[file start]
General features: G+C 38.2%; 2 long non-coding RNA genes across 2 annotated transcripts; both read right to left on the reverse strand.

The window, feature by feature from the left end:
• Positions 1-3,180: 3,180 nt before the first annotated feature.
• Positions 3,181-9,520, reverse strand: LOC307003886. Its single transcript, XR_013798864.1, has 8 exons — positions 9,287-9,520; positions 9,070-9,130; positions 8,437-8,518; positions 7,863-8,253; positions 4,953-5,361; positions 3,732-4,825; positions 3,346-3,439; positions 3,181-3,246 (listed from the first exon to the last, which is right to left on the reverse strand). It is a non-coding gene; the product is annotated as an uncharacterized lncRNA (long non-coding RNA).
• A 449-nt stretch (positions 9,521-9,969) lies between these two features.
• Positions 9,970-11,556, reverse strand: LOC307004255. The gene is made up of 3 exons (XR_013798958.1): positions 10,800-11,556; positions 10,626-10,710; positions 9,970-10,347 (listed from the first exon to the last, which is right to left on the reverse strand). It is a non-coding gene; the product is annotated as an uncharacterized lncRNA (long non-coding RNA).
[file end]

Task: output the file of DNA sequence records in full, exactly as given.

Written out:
General features: G+C 38.2%; 2 long non-coding RNA genes across 2 annotated transcripts; both read right to left on the reverse strand.

The window, feature by feature from the left end:
• Positions 1-3,180: 3,180 nt before the first annotated feature.
• Positions 3,181-9,520, reverse strand: LOC307003886. Its single transcript, XR_013798864.1, has 8 exons — positions 9,287-9,520; positions 9,070-9,130; positions 8,437-8,518; positions 7,863-8,253; positions 4,953-5,361; positions 3,732-4,825; positions 3,346-3,439; positions 3,181-3,246 (listed from the first exon to the last, which is right to left on the reverse strand). It is a non-coding gene; the product is annotated as an uncharacterized lncRNA (long non-coding RNA).
• A 449-nt stretch (positions 9,521-9,969) lies between these two features.
• Positions 9,970-11,556, reverse strand: LOC307004255. The gene is made up of 3 exons (XR_013798958.1): positions 10,800-11,556; positions 10,626-10,710; positions 9,970-10,347 (listed from the first exon to the last, which is right to left on the reverse strand). It is a non-coding gene; the product is annotated as an uncharacterized lncRNA (long non-coding RNA).